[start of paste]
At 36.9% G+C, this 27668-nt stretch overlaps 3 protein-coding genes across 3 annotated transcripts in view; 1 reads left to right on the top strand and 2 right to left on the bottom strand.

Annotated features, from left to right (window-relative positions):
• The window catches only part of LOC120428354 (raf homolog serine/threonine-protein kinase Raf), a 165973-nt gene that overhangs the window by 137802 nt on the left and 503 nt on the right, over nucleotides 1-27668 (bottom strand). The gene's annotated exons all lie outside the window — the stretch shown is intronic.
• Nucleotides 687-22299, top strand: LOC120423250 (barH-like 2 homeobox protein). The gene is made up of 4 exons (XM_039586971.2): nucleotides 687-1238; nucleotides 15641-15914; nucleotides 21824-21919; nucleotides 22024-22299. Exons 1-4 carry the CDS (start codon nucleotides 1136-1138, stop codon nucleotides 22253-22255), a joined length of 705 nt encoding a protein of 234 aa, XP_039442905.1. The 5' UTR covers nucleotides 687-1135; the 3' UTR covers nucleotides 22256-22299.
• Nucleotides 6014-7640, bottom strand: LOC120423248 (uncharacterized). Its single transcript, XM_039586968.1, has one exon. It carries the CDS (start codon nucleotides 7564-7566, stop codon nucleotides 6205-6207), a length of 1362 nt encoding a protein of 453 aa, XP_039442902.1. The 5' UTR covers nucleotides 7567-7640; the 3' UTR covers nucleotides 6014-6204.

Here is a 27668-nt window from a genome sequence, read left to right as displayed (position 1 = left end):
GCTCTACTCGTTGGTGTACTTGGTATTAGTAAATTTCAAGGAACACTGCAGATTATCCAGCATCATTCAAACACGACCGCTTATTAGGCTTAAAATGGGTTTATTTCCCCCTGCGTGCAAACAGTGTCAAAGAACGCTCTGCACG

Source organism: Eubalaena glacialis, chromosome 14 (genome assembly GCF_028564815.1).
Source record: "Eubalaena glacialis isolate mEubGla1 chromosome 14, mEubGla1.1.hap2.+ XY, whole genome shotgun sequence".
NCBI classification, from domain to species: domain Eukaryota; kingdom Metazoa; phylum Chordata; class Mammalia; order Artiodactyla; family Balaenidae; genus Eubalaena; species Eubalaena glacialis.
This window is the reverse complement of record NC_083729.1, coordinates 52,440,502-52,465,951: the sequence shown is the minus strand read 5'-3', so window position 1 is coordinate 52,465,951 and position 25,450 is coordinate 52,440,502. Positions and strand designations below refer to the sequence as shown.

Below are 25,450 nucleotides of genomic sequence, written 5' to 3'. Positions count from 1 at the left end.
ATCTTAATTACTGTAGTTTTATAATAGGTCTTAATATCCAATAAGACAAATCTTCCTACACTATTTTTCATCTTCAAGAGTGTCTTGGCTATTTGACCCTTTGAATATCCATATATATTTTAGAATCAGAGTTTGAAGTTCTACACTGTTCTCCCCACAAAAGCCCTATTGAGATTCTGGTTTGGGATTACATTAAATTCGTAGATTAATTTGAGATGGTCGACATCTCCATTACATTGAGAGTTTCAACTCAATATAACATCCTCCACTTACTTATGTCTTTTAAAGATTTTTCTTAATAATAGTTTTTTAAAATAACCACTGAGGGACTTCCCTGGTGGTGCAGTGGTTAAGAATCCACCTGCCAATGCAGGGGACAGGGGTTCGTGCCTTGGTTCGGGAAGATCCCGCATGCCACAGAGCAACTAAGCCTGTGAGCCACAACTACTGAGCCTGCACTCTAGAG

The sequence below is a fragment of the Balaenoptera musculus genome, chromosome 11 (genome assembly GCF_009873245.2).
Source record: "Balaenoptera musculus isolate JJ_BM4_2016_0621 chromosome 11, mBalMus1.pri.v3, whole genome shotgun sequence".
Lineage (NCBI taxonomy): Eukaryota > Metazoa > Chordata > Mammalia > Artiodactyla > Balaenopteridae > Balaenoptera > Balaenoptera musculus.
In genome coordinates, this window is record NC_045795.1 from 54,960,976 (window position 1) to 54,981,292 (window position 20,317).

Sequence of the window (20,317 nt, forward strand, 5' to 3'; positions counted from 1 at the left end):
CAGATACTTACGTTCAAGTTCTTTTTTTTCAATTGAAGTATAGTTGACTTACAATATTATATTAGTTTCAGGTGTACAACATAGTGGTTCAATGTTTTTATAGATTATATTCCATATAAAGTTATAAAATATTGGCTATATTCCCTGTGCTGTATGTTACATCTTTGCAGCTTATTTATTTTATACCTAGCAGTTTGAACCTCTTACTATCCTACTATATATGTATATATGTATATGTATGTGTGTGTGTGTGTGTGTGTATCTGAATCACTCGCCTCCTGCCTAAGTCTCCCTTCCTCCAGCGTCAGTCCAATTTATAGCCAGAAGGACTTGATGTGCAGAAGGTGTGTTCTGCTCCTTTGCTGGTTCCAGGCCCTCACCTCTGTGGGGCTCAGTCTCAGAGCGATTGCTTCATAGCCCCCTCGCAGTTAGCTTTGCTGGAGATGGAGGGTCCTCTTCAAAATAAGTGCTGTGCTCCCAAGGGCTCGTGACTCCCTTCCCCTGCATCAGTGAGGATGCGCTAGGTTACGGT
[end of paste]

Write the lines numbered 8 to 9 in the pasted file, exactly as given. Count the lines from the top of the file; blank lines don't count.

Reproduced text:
Source organism: Eubalaena glacialis, chromosome 14 (genome assembly GCF_028564815.1).
Source record: "Eubalaena glacialis isolate mEubGla1 chromosome 14, mEubGla1.1.hap2.+ XY, whole genome shotgun sequence".